En Wired publican una entrevista con Oliver Sacks sobre su último libro Musicophilia: Tales of Music and the Brain (curiosamente, indican que la versión web es la larga, es decir que la que aparece en la revista es menos; ¿para qué sirve entonces la revista?). Tanto me ha gustado, que he pedido el libro.
Un fragmento curioso sobre drogas y música:
Hume wondered whether one can imagine a color that one has never encountered. One day in 1964, I constructed a sort of pharmacological mountain, and at its peak, I said, «I want to see indigo, now!» As if thrown by a paintbrush, a huge, trembling drop of purest indigo appeared on the wall — the color of heaven. For months after that, I kept looking for that color. It was like the lost chord.
Then I went to a concert at the Metropolitan Museum of Art. In the first half, they played the Monteverdi Vespers, and I was transported. I felt a river of music 400 years long running from Monteverdi’s mind into mine. Wandering around during the interval, I saw some lapis lazuli snuffboxes that were that same wonderful indigo, and I thought, «Good, the color exists in the external world.» But in the second half I got restless, and when I saw the snuffboxes again, they were no longer indigo — they were blue, mauve, pink. I’ve never seen that color since.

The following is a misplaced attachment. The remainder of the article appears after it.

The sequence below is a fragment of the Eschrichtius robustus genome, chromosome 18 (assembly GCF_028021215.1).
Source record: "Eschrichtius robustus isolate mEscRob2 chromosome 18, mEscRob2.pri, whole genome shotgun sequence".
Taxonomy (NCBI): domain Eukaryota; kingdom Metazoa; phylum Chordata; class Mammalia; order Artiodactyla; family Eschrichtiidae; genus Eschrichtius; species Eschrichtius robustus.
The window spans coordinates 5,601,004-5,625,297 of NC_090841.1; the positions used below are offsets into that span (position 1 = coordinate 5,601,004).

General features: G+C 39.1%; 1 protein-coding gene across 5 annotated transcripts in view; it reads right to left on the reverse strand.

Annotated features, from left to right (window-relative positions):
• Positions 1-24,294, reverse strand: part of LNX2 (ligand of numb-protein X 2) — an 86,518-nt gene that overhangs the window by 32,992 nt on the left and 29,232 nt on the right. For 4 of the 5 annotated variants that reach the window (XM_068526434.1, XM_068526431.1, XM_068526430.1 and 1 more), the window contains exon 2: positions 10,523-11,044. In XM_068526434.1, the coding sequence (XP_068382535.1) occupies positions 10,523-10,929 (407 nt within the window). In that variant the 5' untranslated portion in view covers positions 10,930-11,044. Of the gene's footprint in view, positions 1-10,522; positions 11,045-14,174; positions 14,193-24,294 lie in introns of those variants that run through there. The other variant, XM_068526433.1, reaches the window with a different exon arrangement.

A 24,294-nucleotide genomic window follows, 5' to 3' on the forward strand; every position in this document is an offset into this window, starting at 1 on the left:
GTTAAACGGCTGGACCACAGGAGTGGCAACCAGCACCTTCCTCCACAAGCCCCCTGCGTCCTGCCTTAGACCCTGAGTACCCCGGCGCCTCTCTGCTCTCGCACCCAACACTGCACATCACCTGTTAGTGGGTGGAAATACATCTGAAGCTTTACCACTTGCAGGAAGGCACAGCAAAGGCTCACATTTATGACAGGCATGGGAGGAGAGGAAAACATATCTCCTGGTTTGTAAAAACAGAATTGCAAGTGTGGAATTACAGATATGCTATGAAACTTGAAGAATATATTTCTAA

It took a mountain of amphetamine, mescaline, and cannabis to launch me into that space. But Monteverdi did it too.
(vía Boing Boing)